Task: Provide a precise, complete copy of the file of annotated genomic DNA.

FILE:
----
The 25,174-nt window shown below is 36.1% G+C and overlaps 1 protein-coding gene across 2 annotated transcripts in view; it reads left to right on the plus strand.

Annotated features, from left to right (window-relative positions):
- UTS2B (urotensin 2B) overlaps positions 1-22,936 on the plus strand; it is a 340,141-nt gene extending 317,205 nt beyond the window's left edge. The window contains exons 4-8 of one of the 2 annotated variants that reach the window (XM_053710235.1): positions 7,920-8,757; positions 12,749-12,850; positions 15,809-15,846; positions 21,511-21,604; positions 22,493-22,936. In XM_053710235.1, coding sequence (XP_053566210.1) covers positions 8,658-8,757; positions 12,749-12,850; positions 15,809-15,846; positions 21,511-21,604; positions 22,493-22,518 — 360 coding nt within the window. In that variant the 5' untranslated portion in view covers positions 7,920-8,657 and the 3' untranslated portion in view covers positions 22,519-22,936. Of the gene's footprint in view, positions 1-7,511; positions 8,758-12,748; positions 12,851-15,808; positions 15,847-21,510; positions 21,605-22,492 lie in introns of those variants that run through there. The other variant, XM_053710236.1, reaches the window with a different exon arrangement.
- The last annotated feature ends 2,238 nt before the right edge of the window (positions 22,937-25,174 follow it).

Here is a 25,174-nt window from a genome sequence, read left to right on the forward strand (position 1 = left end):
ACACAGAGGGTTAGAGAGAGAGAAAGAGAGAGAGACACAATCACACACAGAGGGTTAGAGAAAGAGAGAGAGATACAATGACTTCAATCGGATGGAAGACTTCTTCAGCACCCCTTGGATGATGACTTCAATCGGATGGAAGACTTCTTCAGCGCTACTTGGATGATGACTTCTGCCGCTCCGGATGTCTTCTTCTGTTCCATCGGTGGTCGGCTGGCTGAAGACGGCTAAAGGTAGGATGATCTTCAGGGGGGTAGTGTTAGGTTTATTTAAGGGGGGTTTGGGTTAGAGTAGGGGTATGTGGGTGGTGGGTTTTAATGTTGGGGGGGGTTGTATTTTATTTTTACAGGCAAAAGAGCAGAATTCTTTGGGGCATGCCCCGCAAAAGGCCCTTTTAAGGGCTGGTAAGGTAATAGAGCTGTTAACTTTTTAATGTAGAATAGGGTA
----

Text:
The 25,174-nt window shown below is 36.1% G+C and overlaps 1 protein-coding gene across 2 annotated transcripts in view; it reads left to right on the plus strand.

Annotated features, from left to right (window-relative positions):
- UTS2B (urotensin 2B) overlaps positions 1-22,936 on the plus strand; it is a 340,141-nt gene extending 317,205 nt beyond the window's left edge. The window contains exons 4-8 of one of the 2 annotated variants that reach the window (XM_053710235.1): positions 7,920-8,757; positions 12,749-12,850; positions 15,809-15,846; positions 21,511-21,604; positions 22,493-22,936. In XM_053710235.1, coding sequence (XP_053566210.1) covers positions 8,658-8,757; positions 12,749-12,850; positions 15,809-15,846; positions 21,511-21,604; positions 22,493-22,518 — 360 coding nt within the window. In that variant the 5' untranslated portion in view covers positions 7,920-8,657 and the 3' untranslated portion in view covers positions 22,519-22,936. Of the gene's footprint in view, positions 1-7,511; positions 8,758-12,748; positions 12,851-15,808; positions 15,847-21,510; positions 21,605-22,492 lie in introns of those variants that run through there. The other variant, XM_053710236.1, reaches the window with a different exon arrangement.
- The last annotated feature ends 2,238 nt before the right edge of the window (positions 22,937-25,174 follow it).

Here is a 25,174-nt window from a genome sequence, read left to right on the forward strand (position 1 = left end):
ACACAGAGGGTTAGAGAGAGAGAAAGAGAGAGAGACACAATCACACACAGAGGGTTAGAGAAAGAGAGAGAGATACAATGACTTCAATCGGATGGAAGACTTCTTCAGCACCCCTTGGATGATGACTTCAATCGGATGGAAGACTTCTTCAGCGCTACTTGGATGATGACTTCTGCCGCTCCGGATGTCTTCTTCTGTTCCATCGGTGGTCGGCTGGCTGAAGACGGCTAAAGGTAGGATGATCTTCAGGGGGGTAGTGTTAGGTTTATTTAAGGGGGGTTTGGGTTAGAGTAGGGGTATGTGGGTGGTGGGTTTTAATGTTGGGGGGGGTTGTATTTTATTTTTACAGGCAAAAGAGCAGAATTCTTTGGGGCATGCCCCGCAAAAGGCCCTTTTAAGGGCTGGTAAGGTAATAGAGCTGTTAACTTTTTAATGTAGAATAGGGTA